Confusing passage, again! Mark wasn't supposed to be this confusing, but oh well.
There are two stories here. First of all, we have the Syrophonecian woman. Jesus says that the children have to be fed, because nobody should give the children's food to the dogs, but the woman replies that the dogs at least get crumbs. I'm guessing this is all analogus to the Jews and the Gentiles--in this case, the Jews being the children, the chosen ones, and the dogs being the Gentiles.
But it's weird to hear the woman to describe herself as a dog. We're studying Acts right now at church, and constantly hearing about how the Gentiles can be the chosen ones too after Christ. Maybe it's because this is before Christ (well, before his death, anyway), but it's odd to hear the Gentiles to be described as dogs who are just getting the scraps from the Jews. I mean, Jesus often says that he has come for the unusual groups (the verse that is coming to mind is the one about the sick needing the doctor, not the healthy, but Jesus is also constantly hanging out with sinners and undesirables), but here He seems to agree that the Gentiles are lower.
And the lady gets her wish; her child is healed, so there's not exactly discrimination. But Jesus does describe the Gentiles as dogs. I guess I wasn't expecting Him to be so frank about the Gentiles being lower than the Jews. And true: the Jews are the chosen people of God at this point. But the dog example is just weird. He is willing to work with the dogs, and He heals the daughter, but...still. Anyway. It seems clear that the faith of the Syrophonecian woman is what matters, and it does heal her, so that's that. Faith is the important thing. And I don't know if the Syrophonecian trusts God, exactly. She argues with Him. She fights for what she wants, and she keeps on asking Him. I don't know if she trusted that she would get through to Him, but she fights anyway. I suppose I'm in the same boat, there.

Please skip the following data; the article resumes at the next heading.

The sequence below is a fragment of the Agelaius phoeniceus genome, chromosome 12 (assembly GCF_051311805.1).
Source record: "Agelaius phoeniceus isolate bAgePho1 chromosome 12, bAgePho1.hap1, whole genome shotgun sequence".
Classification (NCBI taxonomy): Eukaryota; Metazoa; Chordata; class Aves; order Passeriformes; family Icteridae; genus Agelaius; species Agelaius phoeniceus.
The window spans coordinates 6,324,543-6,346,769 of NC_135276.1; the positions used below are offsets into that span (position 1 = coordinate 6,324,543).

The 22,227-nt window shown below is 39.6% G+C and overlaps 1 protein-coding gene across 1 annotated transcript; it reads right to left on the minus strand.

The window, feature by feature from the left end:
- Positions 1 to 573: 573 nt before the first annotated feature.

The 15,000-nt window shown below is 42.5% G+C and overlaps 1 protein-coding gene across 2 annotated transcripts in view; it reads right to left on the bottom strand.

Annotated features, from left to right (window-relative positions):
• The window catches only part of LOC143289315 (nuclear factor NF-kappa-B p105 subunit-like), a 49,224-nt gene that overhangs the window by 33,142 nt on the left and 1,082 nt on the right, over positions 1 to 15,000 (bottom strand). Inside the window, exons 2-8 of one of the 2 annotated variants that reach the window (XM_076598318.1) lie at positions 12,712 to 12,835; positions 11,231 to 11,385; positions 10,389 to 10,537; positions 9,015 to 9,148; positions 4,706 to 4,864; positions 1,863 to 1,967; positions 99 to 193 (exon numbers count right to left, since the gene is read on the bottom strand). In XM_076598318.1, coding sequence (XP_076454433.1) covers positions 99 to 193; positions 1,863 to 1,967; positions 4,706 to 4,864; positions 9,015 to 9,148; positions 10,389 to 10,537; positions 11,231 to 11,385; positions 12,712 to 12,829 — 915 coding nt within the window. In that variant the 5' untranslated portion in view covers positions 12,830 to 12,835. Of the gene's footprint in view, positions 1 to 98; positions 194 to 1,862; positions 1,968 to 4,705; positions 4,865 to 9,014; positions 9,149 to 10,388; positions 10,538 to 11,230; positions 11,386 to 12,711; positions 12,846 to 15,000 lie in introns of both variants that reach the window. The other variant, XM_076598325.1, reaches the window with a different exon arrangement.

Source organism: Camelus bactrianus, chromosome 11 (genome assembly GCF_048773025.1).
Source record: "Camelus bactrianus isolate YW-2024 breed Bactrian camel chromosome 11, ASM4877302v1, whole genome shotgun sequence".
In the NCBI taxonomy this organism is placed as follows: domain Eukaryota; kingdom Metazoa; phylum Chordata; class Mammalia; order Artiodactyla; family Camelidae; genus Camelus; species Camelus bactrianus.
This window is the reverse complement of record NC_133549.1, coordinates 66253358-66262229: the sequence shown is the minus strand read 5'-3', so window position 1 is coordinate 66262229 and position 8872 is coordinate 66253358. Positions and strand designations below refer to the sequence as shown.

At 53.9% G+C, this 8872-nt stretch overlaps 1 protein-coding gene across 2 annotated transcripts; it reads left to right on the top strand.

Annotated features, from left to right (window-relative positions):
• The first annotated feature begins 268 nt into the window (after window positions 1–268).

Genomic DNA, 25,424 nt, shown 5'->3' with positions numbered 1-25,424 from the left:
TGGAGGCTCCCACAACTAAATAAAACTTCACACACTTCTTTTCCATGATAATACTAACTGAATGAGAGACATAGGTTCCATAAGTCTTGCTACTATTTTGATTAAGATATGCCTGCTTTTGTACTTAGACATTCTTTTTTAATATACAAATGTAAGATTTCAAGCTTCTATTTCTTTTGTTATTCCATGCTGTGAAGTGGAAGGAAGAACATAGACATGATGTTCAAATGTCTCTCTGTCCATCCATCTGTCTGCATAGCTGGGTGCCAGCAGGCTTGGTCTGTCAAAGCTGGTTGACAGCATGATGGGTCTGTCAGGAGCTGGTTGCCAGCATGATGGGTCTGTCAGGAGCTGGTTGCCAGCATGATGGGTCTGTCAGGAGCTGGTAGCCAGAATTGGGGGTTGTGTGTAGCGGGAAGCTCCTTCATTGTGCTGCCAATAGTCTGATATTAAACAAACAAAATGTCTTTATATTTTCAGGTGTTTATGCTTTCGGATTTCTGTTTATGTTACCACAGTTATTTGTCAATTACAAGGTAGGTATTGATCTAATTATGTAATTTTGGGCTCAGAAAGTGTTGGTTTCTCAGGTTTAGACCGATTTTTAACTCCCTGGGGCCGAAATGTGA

Although I'm not fighting to have a demon taken out of a child, so there's that. My wants are less important than that.
Part two is more straightforward: another healing! This time, a deaf man can hear and no longer has a speech impediment. I would guess, if he could speak but just have a speech impediment, that means he must have been able to hear at one point--he must have gotten sick and lost his hearing then. But once again, Jesus asks him not to tell, and he does the healing in private.
So are we not supposed to tell people about our blessings from God? Are we supposed to keep them secret? This goes against about 50% of Christians on Facebook if that is the case. I don't know. Maybe it was just a small instruction for the time, like a temporary thing to prevent Jesus' celebrity from overshadowing Him. I'll have to follow that train of thought through future healings, because now I'm wondering about it. Jesus seems to tell the healed to keep things quiet almost all of the town. Does the Great Commission mention anything about telling people? It talks about telling people about Christ, but healings? Miracles?
All things to think about, me thinks.
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